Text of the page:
The high anthropology of our age trains us to think of ourselves as unique, while our online activity is relentlessly mined and analysed in order to define how we’re exactly like so many others.
The same online portals who flatter us as unlike anyone else follow all our movements and work out how to market to our desires of the moment by comparing us with others in real time.
They attract us with the high anthropology of our uniqueness and our ability to engineer a perfect life; yet they process the data they receive with the low anthropological view that we’re really all alike, and our desires will never be satisfied.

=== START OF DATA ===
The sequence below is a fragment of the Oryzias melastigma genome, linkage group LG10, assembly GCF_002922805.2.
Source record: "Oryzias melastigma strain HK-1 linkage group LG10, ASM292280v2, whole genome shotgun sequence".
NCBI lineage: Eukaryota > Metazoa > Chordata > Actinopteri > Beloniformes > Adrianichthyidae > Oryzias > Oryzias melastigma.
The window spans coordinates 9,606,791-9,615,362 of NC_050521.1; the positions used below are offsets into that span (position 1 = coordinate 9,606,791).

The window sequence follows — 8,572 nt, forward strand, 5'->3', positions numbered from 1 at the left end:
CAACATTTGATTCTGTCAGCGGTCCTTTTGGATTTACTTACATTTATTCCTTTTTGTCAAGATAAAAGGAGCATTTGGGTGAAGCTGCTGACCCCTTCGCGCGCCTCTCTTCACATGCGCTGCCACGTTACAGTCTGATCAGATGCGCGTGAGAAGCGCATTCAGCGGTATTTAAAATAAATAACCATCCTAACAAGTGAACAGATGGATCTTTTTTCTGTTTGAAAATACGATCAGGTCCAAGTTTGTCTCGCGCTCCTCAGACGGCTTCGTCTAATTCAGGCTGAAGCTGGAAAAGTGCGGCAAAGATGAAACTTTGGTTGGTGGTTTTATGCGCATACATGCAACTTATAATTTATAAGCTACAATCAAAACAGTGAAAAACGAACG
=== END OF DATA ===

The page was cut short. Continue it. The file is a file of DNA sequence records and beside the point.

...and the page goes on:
Today, the “uncanny ad” is commonplace. You read some grill reviews on Amazon one night, and the next time you log into Facebook, postings for wireless cooking thermometers and small-batch BBQ sauce are clogging your feed. Other times it’s more subtle. You haven’t even announced your engagement to be married yet. but your patterns of purchases fit the mod, so the airlines are pitching you honeymoon flights before you’ve told your parents.
Experiences like these are endemic to the age of the algorithm, a time increasingly ruled by those complex codes that order our experience of the internet. Now companies know so much about their customers they have to be careful to avoid public-relations snafus… Algorithms work only because, despite how loudly we may insist on our uniqueness, we are a predictable species.
David Zahl, Low Anthropology, Brazos Press, 2022, pg 44.